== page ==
• If the Lakers don’t make a move to significantly upgrade the roster, how unhappy will those leaders become? How disruptive would that be?

• It is no coincidence that McMenamin’s report comes the day the Lakers face the Pacers, a team they went deep into conversations with this summer on a Myles Turner/Buddy Hield trade, but Los Angeles GM Rob Pelinka ultimately would not put both available Lakers’ first-round picks (2027 and 2029) in the deal and it fell apart. Turner said the Lakers should “take a hard look” at trading for him. The thing is, the Pacers are now 11-8, not tanking for Victor Wembanyama but instead thinking playoffs, so are they going to trade their elite rim protector and sharpshooter away? Not likely. At least not without an overwhelming offer, and the Lakers’ two picks may not get there anymore.

• While Westbrook has found a comfort level coming off the bench (and not sharing the court as much with LeBron), he is still a $47.1 million contract that no team is trading for without sweeteners. To use NBA parlance, he is still a negative value contract, even if it feels less negative than a month ago.

• Are the Lakers really a couple of players away from contending? While they have won 5-of-6, three of those five wins came against the tanking Spurs, the others were against the so-injured-they-might-as-well-be-tanking Pistons, and the Nets before Kyrie Irving returned. The Lakers did what they needed to do and thrived in a soft part of the schedule, but that schedule is about to turn and give the Lakers a reality check on where they really stand. After the Pacers, it’s the Trail Blazers (likely still without Damian Lillard), then an East Coast road trip that includes the Bucks, Cavaliers, Raptors and 76ers. The next couple of weeks will be a better marker for where the Lakers stand, and if they can build off of the past couple of weeks.

Dallas Mavericks near agreement to sign Kemba Walker

Oklahoma City Thunder v New York Knicks
Brian Babineau/NBAE via Getty Images

Looking for help spacing the floor and with secondary shot creation behind Luka Doncic, the Dallas Mavericks are turning to Kemba Walker.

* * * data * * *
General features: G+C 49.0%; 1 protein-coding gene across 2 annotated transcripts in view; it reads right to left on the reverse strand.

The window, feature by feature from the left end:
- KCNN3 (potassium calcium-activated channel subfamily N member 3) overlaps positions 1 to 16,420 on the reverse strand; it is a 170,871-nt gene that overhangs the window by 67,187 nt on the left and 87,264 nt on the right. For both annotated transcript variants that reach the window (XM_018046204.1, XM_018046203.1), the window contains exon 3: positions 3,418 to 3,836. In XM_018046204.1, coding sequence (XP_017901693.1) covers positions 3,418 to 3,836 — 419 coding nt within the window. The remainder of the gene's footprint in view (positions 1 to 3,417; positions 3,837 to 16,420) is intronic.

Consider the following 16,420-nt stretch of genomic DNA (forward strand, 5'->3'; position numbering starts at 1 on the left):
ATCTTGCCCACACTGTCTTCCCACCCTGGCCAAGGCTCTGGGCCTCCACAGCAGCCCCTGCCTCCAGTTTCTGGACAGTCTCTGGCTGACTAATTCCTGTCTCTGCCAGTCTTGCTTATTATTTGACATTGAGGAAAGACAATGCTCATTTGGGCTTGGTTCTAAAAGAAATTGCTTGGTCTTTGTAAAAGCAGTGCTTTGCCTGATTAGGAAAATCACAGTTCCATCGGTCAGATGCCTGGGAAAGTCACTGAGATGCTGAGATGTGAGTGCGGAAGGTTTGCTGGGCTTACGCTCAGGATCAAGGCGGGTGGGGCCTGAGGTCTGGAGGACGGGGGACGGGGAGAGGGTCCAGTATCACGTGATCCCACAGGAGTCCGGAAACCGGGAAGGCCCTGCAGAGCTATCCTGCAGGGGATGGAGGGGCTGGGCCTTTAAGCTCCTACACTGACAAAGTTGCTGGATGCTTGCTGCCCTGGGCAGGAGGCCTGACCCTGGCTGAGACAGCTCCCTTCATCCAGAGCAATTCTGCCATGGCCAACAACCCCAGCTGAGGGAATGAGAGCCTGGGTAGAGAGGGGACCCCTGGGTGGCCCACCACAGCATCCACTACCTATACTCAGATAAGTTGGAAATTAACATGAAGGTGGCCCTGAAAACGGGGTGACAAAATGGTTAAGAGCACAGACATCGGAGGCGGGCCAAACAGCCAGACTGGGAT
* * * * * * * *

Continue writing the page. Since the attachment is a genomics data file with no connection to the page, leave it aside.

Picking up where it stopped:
Marc Stein was first with the news the sides were close to a deal, but since then multiple reports — plus comments from team owner Mark Cuban — confirmed it is happening.

This will be a veteran minimum contract (all the over-the-cap Mavericks can offer). To create the roster spot, the Mavericks will waive Facundo Campazzo, who was signed a few weeks ago and has barely touched the court for the team.

Walker averaged 11.6 points and 3.5 assists a game playing solidly in stretches for the Knicks last season, but the concern was his staying on the court — he appeared in just 37 games due to ongoing knee problems. Walker spent the offseason working on getting past those, but the Knicks traded him to Detroit for picks, but the Pistons were stacked at the point guard spot (at least before the season and injuries hit Cade Cunningham), so they bought out his $9.2 million for this season.

Walker worked to convince teams he still had plenty in the tank, but it was always going to take a situation where a team reached a certain level of desperation. Enter the Mavericks.

Doncic calls Antetokounmpo ‘the best player in the NBA right now’


It was a matchup of two of the NBA’s top five players and two guys high in the way-too-early mix for MVP this season: Giannis Antetokounmpo and Luka Doncic.

Doncic carried the Mavericks again with 27 points on 10-of-20 shooting plus 12 assists.

Antetokounmpo was a force of nature with 30 points on 11-of-19 shooting plus 11 rebounds, plus he had more help around him leading the Bucks to a 124-115 win.

There is a mutual admiration society between these two players, and after the game Doncic called Antetokounmpo the best player in the NBA. Via Jack Maloney at CBS Sports.

“Enjoy [competing against him] is hard because I want to win, so it’s hard to go against a guy like that,” Doncic said after the Mavericks’ fourth consecutive defeat. “He’s the best player in the NBA right now. He’s almost impossible to stop. It’s really fun to see him play, but it’s not that fun to go against him.”

Antetokounmpo had praise for Doncic as well.

“That’s a great compliment and I appreciate that,” Antetokounmpo said. “When you play against the best players in the league, being able to say something like that feels good. No matter wins or losses, just being respected by your peers, it’s always a good feeling.”

We have many years of these two players testing each other, and someday it may be Antetokounmpo calling Doncic the best in the NBA.